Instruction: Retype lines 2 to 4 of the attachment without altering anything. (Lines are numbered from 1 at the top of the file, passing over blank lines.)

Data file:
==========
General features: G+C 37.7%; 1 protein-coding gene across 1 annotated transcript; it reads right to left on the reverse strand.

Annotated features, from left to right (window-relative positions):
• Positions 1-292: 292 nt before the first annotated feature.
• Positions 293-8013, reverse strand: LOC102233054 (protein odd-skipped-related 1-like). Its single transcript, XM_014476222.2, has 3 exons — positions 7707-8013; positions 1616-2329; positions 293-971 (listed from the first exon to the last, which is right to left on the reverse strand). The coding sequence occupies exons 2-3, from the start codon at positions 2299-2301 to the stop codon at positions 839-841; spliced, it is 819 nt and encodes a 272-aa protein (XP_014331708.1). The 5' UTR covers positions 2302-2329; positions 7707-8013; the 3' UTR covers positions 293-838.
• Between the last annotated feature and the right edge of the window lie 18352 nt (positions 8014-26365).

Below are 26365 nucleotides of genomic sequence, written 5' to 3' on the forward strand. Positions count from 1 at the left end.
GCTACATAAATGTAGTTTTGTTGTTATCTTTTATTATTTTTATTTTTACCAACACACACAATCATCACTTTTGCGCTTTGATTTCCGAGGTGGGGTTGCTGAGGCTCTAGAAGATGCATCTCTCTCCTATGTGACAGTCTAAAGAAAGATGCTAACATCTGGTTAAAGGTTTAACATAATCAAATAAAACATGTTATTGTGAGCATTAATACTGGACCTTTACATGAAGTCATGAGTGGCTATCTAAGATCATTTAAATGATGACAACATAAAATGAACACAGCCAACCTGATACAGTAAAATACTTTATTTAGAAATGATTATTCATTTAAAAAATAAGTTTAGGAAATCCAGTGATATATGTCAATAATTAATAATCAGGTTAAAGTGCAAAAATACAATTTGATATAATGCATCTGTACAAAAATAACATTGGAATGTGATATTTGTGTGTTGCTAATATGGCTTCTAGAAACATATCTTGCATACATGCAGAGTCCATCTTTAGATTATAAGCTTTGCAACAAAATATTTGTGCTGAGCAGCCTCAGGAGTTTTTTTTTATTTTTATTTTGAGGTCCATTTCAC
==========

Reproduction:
Annotated features, from left to right (window-relative positions):
• Positions 1-292: 292 nt before the first annotated feature.
• Positions 293-8013, reverse strand: LOC102233054 (protein odd-skipped-related 1-like). Its single transcript, XM_014476222.2, has 3 exons — positions 7707-8013; positions 1616-2329; positions 293-971 (listed from the first exon to the last, which is right to left on the reverse strand). The coding sequence occupies exons 2-3, from the start codon at positions 2299-2301 to the stop codon at positions 839-841; spliced, it is 819 nt and encodes a 272-aa protein (XP_014331708.1). The 5' UTR covers positions 2302-2329; positions 7707-8013; the 3' UTR covers positions 293-838.